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SYFY WIRE Mike Flanagan

Mike Flanagan wants to make a Star Wars horror movie. We have a few ideas for him.

Horror icon Mike Flanagan would like to bring his gifts to a galaxy far, far away. 

By Matthew Jackson
Mike Flanagan

As the years of stories in the now-defunct Expanded Universe and many stories in the Disney era have demonstrated, there's room for all manner of genres and subgenres in the Star Wars franchise. Yes, at its core Star Wars will always be a place for epic space opera with sweeping action setpieces and romantic notions of heroism and destiny, but whether we're talking about the Western and Samurai-influenced vibes of The Mandalorian or the war movie grittiness of Rogue One, there's room for other kinds of Star Wars stories too.

There's even plenty of room for scary stories in Star Wars, as anyone who watched that ice spider sequence in The Mandalorian Season 2 will tell you. From the moment Darth Vader stepped onto that Rebel cruiser in 1977, horror has had a place in the franchise, even if it hasn't always been front and center, and the franchise's fans know this. Over the weekend, Midnight Mass and Hush filmmaker Mike Flanagan went a bit viral when he tweeted about his dream of making a horror film in the Star Wars universe, and whether he was being serious or not, the response to his stated wish shows there's an appetite for what Flanagan might bring to the table.

There's such an appetite for it, in fact, that we haven't been able to stop thinking about what a Star Wars horror movie might look like, particularly in Flanagan's hands. So, here are three ideas for where such a dream project could go in a galaxy far, far away.

The Haunting of Mustafar

If we've learned anything from its appearances in three different Star Wars films, it's that the planet Mustafar is a pretty eerie place. It's got this weird shifting climate thing going on, there are rivers of lava, and of course it's the place where Darth Vader chose to build his private citadel in the years after his duel with Obi-Wan Kenobi on the planet surface led to his final transformation into a Dark Lord of the Sith. All of that combines to make Mustafar an intriguing blend of Sith-driven supernatural atmosphere and high emotional stakes.

Whether it focused on Vader, one of his acolytes, or a group of other characters who just happen to be on the planet, a supernatural horror story set on Mustafar, diving deep into its lore and reputation, feels like something that's right up Flanagan's alley after stories like The Haunting of Hill House and Doctor Sleep. Imagine what Vader's castle and the Dark Side energy lurking around it would feel like 30 years after the death of the Sith Lord. Imagine what it must have been like in order to draw Vader there in the first place. There are creepy vibes to spare.

Vader's Castle Bare

The Mask of Momin

Through stories like Oculus and Ouija: Origin of Evil, Flanagan has proven he's adept at stories about cursed, haunted objects, which makes him perfect for a story about an artifact like The Mask of Momin. As Marvel's Darth Vader comics chronicled, the mask once belonged to a Sith Lord who possessed great power and taught heretical views on how to wield the Dark Side. When he died, a part of Momin's essence was preserved in the mask, which became a powerful, dangerous artifact that was locked away in the Jedi Temple...until Vader and Darth Sidious freed it.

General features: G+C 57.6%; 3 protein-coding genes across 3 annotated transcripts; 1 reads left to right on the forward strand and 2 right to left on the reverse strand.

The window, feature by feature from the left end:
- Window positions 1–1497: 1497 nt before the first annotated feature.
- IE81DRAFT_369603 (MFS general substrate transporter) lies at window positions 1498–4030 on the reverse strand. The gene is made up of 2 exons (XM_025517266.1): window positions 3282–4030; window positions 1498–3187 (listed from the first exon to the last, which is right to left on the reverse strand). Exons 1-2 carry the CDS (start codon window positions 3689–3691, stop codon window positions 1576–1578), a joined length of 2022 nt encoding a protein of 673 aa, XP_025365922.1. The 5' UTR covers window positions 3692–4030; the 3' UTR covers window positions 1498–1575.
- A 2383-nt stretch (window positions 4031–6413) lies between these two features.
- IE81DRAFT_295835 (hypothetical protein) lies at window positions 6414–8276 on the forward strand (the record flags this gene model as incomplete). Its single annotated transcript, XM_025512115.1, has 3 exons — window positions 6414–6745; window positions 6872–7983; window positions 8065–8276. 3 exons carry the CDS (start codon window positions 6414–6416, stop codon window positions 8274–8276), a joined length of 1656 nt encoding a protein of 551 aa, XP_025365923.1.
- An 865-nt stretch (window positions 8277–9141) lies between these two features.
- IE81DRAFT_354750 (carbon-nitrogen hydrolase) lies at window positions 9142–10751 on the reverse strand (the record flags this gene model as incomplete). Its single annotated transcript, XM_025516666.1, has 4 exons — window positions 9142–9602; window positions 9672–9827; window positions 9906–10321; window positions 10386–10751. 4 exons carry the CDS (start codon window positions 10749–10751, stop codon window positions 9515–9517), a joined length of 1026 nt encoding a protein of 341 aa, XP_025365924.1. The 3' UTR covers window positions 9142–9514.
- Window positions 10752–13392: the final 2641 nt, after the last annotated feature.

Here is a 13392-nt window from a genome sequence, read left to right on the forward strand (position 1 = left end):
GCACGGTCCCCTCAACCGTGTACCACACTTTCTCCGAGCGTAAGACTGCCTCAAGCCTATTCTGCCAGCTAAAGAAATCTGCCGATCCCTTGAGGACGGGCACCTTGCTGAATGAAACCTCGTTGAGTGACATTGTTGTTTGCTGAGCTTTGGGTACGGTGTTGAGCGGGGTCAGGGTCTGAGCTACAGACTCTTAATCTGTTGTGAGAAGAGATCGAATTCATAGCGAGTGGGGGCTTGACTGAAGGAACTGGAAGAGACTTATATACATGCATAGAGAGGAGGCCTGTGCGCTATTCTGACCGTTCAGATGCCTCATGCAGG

The thing that makes the Mask of Momin particularly ripe for horror storytelling is the way in which it can possess its wearer, giving Momin control of a body even after that body has died, which means there are scenes in Star Wars where a long-dead Sith Lord is puppeting a corpse around a room. Marvel's Darth Vader comics have already told the story of how Vader tried to use the mask to help design his fortress on Mustafar (again, lots of creepy stuff happens on Mustafar), but there's a long history to the Mask of Momin that could be mined for even more horror stories. And hey, if it's not the Mask of Momin, we're sure Flanagan could find another cursed Sith object to frame a story around if given the opportunity.

Night of the Death Troopers

Star Wars is a franchise that makes heavy use of The Force, whether we're talking about Jedi, Sith, or people who have a few untrained talents they can use out in the world. That means there's a lot of room for supernatural storytelling, but there are just as many frightening things in the galaxy that can scare you through purely natural means. That could mean a monstrous alien creatures creeping up out of the darkness...or an all-too-human enemy hellbent on your destruction.

Rogue One: A Star Wars Story introduced a new brand of Imperial Death Troopers to the franchise, giving us elite soldiers with menacing armor and even more menacing voice scramblers, making them look and sound like grim reapers stalking the landscape. Rogue One didn't make much use of them beyond intimidation, but a filmmaker like Flanagan could change that. This is the director who gave us Hush, one of the most effective home invasion thrillers of the last decade. Imagine those powers turned on a story in which Death Troopers are trying to capture or kill someone through one long night of cat and mouse, whether it's at some remote Rebel base or a private home on a distant planet, where a lone holdout is doing everything they can to survive against the Empire's deadliest servants. That's a tension-laden Star Wars story we'd love to see.